But it’s not the case that government (in modern economies) simply enforces a pre-existing natural right to property. Rather government devises and specifies the nature of property, and also takes actions which directly affect the value of property. I have in mind here complex rules governing the transfer of titles and so forth; but also wholly artificial forms of property—such as patents which expire, and limited liability corporations—which simply could not exist without the actions of government. And these artificial forms of property constitute a major proportion of the American economy. An economy in which individual shareholders in corporations could be held personally responsible for the debts that corporation incurs would be very different from the one we presently have.


Government action also affects the value of property in very specific ways.  A house which is accessible by a public road and is connected to other forms of public infrastructure is vastly more valuable than an equally sized house that can’t be reached by a road. The important point here is that the specific value of our property holdings (including the income we receive) is inextricably intertwined with public activities.


For longer and no doubt more eloquent expression of this general set of ideas, I’d encourage readers to check out this series of blog postings by Elizabeth Anderson of the

University of
Michigan (here’s the link to part III of a three-part series, you can access the earlier parts from this link).


3. I don’t think that viewing property rights in this way (as fundamentally products of government) necessarily means we have to view all rights claims this way. Some rights claims are so ingrained in our political culture that they do indeed strike us as self-evident, and that in itself is not a bad thing.


But ask yourself this: what if you or are I had asserted an absolute right to express our views on politics and government in say 2nd century Rome, and went on to a launch a bitter, sarcastic attack on the rulers. What would have happened? Well, we’d probably have rotted away in dungeon somewhere. Nor would we have gotten a lot of sympathy from our fellow citizens, because the notion of a nearly absolute right to political speech was part of the Roman political culture at that time. If you had said, “but it’s self-evident,” you would have been laughed at.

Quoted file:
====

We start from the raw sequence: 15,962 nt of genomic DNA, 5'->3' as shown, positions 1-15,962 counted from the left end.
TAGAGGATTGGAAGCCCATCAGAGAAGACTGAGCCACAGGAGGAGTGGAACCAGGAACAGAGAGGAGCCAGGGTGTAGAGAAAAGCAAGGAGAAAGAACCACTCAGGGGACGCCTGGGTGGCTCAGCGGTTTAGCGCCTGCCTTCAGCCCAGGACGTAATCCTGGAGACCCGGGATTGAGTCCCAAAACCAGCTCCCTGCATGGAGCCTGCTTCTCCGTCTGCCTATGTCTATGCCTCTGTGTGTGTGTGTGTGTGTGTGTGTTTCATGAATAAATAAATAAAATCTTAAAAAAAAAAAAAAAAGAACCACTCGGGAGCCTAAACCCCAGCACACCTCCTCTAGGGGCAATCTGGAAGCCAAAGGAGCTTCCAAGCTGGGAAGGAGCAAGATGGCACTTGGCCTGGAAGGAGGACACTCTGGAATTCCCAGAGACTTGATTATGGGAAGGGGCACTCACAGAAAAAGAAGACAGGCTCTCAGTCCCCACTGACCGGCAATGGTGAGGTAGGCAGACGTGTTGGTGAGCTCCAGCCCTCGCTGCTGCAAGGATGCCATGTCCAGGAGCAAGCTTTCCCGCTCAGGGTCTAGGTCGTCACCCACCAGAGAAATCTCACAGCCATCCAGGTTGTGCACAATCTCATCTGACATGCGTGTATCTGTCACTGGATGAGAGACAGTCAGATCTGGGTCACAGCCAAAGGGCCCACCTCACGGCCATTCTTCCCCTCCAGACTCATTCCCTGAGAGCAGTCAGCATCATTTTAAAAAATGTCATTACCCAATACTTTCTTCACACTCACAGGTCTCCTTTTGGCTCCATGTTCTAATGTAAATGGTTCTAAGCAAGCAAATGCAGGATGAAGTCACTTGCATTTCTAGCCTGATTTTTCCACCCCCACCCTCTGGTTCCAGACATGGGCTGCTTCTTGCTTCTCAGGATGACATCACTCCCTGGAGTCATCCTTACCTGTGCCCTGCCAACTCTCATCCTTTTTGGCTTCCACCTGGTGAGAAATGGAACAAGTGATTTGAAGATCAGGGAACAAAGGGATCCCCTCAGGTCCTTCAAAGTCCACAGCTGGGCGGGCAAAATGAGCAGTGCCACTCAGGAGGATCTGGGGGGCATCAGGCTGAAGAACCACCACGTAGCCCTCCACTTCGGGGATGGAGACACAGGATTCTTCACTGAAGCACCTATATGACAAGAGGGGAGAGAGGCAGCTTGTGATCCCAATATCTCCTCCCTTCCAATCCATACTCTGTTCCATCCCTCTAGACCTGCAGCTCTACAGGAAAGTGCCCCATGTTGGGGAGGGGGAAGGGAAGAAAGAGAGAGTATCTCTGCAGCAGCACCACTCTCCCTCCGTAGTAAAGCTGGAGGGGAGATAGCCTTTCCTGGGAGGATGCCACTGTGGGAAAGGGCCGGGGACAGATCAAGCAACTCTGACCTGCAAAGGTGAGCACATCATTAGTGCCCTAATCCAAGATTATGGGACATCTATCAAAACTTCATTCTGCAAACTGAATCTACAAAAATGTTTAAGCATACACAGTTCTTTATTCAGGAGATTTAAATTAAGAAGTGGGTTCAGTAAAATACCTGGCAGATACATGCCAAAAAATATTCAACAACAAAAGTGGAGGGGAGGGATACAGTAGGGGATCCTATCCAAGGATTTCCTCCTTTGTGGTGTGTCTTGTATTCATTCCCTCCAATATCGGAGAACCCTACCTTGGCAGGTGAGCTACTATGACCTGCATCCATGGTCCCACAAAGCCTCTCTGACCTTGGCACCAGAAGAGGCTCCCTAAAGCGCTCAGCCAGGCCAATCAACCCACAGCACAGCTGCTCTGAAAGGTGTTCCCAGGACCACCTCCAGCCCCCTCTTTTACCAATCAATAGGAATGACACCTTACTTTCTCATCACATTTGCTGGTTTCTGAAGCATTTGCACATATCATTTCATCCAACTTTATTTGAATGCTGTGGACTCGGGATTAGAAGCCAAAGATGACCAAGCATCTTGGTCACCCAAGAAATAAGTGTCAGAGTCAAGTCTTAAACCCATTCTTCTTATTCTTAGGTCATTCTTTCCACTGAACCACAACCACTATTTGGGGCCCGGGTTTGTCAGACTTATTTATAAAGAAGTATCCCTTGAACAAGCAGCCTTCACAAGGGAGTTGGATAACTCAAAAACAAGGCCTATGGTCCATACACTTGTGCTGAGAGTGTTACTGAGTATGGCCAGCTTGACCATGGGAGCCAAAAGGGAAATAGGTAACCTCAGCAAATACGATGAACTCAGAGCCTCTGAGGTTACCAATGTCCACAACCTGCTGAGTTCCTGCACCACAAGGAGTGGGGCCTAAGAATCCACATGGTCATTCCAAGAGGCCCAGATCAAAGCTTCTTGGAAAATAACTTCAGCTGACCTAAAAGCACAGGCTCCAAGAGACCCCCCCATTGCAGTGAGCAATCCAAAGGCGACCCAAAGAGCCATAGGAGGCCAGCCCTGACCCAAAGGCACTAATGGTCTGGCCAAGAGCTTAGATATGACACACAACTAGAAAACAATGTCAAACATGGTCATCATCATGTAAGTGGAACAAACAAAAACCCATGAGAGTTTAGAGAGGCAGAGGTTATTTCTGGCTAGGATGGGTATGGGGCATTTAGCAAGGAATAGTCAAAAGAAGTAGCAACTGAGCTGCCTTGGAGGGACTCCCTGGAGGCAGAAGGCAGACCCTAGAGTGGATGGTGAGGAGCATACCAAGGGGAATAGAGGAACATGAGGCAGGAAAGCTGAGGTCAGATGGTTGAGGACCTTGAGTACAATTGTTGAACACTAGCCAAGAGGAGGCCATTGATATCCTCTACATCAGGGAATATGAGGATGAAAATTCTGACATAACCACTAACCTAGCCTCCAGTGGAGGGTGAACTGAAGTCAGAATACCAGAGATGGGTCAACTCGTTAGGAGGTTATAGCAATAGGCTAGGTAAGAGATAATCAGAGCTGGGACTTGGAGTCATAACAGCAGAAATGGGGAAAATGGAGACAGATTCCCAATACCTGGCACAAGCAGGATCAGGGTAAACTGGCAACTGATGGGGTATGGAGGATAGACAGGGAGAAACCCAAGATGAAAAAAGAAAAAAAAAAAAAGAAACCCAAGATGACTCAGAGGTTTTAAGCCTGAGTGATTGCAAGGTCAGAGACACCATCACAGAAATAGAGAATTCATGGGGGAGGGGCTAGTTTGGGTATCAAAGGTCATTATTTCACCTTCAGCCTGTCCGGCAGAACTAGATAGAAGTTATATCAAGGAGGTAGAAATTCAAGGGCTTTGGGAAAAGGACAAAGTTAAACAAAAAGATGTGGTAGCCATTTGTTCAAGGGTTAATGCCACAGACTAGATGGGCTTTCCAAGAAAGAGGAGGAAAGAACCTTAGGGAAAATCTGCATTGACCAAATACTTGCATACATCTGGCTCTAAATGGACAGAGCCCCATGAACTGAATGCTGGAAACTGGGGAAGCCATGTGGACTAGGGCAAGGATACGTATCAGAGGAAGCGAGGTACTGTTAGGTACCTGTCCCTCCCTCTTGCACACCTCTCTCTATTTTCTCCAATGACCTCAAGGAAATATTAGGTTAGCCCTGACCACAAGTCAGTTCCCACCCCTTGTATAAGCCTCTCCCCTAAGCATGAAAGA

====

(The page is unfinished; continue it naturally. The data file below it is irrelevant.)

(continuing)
So whether or not say political rights are in fact upheld in practice depends not only the actions of government in respecting those rights, but also whether there is a political culture which accepts and supports the moral legitimacy of such claims. Liberal (in the broad sense) political cultures do uphold such claims, and I’m glad of it. But this is a historical (and perhaps still fragile) achievement which (again) is inextricably intertwined with the emergence of liberal state constitutions (i.e. government action).


If one wants to believe that people by nature always and everywhere have and have always had the set of rights we today enjoy, that is fine, but it is a quasi-theological claim with little practical political significance. The enjoyment of such rights in practice, with which I am more concerned, depends upon the specific constitutions we establish and the evolution of political cultures supportive of such rights claims.


Published in: on April 30, 2007 at 4:00 pm  Comments (1)  

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One CommentLeave a comment

  1. Gee, glad we have that all settled.

    When is anyone going to take up the water utility rates?

    The City of Richmond may actually have the most regressive minimum water rates IN THE COUNTRY. City Council and the Mayor are mumbling about changing them, but only in the context of connection fees and big picture city services.